Across the Divide
Union Soldiers View the Northern Home Front
Publication Year: 2013
Published by: NYU Press
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Title Page, Copyright, Dedication
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A number of people have made this book possible, and their contributions are deeply appreciated. From Eastern Michigan University, I would like to thank the Provost’s Office for providing a Faculty Research Fellowship that granted a semester of release time to complete the original draft of the man-uscript. Several members of the Department of History & Philosophy also ...
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“The people up North do not know what war is,” John Brobst, a Union Army private from Wisconsin, wrote a friend. “If they were to come down here, they would soon find out the horror of war.”1 Brobst spoke for many Union soldiers during the Civil War who held views of their own families, communities...
1. “Such a Dirty Set of Creatures”: The Divide between Union Soldiers and Civilians
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Most of the Union soldiers who went off to war in 1861 had no concept of what they were about to experience. There were certainly military conflicts in the recent past, but nothing that involved large numbers of inexperienced volunteers. Clashes with Native Americans and the recent war with Mexico...
2. “A Land of All Men and No Women”: Soldiers and the Gender Divide
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The Civil War created any number of divides between soldiers and the civilians they left behind. The most personal one, however, was the gender divide between Union soldiers and Northern women. Northern men went off to war with a well-defined concept of gender roles. Changes in the..
3. “This Is an Abolition War”: Soldiers, Civilians, and the Purpose of War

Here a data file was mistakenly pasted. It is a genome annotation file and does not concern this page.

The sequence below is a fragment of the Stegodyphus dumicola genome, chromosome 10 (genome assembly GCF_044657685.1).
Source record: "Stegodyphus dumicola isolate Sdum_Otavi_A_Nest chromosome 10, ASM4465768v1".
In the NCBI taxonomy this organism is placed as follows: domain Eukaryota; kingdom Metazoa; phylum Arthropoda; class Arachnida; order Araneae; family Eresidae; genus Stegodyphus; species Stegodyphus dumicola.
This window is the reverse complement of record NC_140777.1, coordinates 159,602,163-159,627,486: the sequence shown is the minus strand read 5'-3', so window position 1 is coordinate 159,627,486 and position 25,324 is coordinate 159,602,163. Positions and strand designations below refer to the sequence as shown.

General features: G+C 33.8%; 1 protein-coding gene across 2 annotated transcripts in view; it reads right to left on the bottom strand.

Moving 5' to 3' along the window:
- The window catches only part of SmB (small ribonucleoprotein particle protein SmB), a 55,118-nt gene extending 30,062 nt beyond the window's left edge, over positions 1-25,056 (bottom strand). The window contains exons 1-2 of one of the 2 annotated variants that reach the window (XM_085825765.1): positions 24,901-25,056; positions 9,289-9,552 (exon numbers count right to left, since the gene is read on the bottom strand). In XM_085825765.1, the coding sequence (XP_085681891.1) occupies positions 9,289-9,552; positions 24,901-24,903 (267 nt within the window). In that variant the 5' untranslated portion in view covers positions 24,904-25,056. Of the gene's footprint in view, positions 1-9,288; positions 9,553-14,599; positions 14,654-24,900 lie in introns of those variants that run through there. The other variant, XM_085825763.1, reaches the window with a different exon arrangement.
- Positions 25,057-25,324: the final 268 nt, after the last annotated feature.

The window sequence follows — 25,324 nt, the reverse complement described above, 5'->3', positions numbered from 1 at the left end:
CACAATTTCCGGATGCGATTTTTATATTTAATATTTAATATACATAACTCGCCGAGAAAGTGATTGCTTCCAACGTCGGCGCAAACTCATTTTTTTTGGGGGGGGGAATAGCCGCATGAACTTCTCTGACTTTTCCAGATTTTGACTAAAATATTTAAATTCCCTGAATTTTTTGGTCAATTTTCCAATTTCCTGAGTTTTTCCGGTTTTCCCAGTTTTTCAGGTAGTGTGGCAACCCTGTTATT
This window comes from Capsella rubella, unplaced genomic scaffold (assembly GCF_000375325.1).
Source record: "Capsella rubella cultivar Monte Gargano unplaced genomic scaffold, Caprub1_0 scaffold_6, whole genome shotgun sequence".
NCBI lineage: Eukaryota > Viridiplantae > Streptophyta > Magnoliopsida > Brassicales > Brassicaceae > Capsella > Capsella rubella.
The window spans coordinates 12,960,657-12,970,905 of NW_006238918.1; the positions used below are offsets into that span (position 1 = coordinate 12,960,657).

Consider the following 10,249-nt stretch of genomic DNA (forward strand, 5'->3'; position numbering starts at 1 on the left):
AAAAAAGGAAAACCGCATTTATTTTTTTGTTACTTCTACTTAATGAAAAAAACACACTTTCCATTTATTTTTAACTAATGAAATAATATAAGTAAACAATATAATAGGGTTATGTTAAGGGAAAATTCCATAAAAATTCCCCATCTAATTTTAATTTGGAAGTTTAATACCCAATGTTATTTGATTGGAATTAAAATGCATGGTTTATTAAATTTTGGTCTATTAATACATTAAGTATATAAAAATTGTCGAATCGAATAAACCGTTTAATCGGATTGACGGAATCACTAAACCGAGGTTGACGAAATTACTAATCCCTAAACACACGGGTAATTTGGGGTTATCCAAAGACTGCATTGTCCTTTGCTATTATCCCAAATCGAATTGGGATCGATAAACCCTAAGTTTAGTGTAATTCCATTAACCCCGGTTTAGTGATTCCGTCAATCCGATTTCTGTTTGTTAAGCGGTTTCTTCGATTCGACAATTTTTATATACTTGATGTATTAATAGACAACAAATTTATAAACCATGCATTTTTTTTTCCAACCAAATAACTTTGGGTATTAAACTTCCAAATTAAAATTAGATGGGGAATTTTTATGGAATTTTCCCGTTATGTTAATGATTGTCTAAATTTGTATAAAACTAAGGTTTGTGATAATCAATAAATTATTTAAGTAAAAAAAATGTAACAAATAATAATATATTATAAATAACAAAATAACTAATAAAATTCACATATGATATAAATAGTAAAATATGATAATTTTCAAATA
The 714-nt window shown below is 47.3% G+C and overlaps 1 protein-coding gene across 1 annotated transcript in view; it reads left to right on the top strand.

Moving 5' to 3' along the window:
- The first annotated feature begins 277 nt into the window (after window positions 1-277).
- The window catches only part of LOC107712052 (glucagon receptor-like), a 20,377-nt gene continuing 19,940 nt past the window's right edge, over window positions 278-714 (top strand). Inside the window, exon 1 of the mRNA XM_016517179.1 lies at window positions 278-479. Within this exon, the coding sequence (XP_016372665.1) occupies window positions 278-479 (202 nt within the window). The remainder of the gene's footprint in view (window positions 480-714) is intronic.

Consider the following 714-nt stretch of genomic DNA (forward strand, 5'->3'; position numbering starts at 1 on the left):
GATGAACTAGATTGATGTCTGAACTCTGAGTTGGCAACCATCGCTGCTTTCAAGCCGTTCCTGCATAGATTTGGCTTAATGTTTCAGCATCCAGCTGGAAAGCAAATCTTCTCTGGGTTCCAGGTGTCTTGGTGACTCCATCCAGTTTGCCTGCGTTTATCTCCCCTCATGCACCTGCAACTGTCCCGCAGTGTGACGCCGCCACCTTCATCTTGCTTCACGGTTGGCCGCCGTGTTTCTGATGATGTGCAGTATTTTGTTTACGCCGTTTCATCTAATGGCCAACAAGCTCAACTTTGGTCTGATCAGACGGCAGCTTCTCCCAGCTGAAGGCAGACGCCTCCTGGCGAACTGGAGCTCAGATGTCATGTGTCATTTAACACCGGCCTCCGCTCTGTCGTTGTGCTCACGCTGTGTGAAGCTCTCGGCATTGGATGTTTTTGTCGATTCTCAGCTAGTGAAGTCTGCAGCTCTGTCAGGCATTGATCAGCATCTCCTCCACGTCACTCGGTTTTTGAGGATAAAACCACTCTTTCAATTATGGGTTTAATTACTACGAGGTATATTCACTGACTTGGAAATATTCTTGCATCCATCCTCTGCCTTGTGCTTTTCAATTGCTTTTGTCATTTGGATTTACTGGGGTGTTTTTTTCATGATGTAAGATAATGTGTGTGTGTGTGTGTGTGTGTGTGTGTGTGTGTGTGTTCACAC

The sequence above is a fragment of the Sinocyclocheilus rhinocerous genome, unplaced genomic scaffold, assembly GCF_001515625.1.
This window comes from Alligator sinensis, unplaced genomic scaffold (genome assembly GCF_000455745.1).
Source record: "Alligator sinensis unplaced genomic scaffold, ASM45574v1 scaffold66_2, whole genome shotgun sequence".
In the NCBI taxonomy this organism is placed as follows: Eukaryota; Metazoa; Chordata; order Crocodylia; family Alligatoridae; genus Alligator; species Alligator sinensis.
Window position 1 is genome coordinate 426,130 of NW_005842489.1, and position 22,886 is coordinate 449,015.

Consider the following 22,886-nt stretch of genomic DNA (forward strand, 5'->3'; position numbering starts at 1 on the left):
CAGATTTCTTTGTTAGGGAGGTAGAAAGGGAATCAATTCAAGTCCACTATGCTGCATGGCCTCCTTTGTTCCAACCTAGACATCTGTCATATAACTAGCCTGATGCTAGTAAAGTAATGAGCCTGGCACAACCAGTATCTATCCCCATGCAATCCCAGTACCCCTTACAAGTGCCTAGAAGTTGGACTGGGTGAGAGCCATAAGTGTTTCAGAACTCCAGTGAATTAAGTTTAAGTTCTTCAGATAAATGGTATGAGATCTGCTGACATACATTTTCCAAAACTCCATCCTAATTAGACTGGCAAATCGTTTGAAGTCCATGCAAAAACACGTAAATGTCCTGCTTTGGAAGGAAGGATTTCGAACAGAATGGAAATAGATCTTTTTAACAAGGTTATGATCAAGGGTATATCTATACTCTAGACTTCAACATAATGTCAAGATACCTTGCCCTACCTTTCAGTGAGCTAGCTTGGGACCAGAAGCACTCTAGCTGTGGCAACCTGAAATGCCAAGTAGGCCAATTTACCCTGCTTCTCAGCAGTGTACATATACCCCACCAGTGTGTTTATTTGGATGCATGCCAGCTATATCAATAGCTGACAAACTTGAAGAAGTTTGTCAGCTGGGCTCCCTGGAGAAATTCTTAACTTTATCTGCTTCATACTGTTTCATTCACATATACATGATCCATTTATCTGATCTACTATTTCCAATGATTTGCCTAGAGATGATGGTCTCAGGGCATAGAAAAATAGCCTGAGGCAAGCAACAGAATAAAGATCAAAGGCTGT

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In the first months of the Civil War, there were few more frightening terms than “abolition war.” Such a war to end slavery threatened to change the country in unforeseeable ways. Whether the Civil War was an abolition war was thus a critical question in itself, and the debate over this question plunged to...
4. “A Sin to Join the Army”: The Debate over Conscription
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Citizen-soldiers, civilians temporarily acting as soldiers in response to their respective nation’s call, fought the battles of the Civil War. The standing Regular Army played its part, but the mass of the Union Army came from civilians who donned a uniform and shouldered a weapon in the nation’s service...
5. “The Ranting of the Black-Hearted Villains”: Soldiers and the Anti-War Movement
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In March 1863, Henry Haven, a former Captain in the 23rd Ohio and resident of Bedford, Ohio, wrote to the local Provost Marshal: “Sir, I have the honor to inform you that an organization for the purpose of resisting the Conscription has recently been formed in this place.” Describing meetings where residents...
6. “The Sky of Our Political Horizon”: Soldiers, Civilians, and the Reelection of Abraham Lincoln
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There were few ”real” soldiers in the Union Army during the Civil War. “Real” soldiers meant the Regular Army, with the standing army numbering only a few thousand at the start of the conflict, led by their largely West Point–educated officers. The majority of soldiers were, instead, citizen/soldiers, volunteers in...
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Although wartime divides isolated soldiers from civilian communities, differences of opinion soon vanished, making the soldier/civilian divide a lost narrative of the Civil War. Wartime debates caused major divisions between Union soldiers and the civilian communities around them, but the divisions...
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About the Author
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Steven Ramold, Associate Professor of American History at Eastern Michi-gan University, is the author of two previous books, Slaves, Sailors, Citizens: African Americans in the Union Navy (2002) and Baring the Iron Hand: Disci-pline in the Union Army (2009). He and his wife reside in Ypsilanti, Michigan....
Page Count: 256
Publication Year: 2013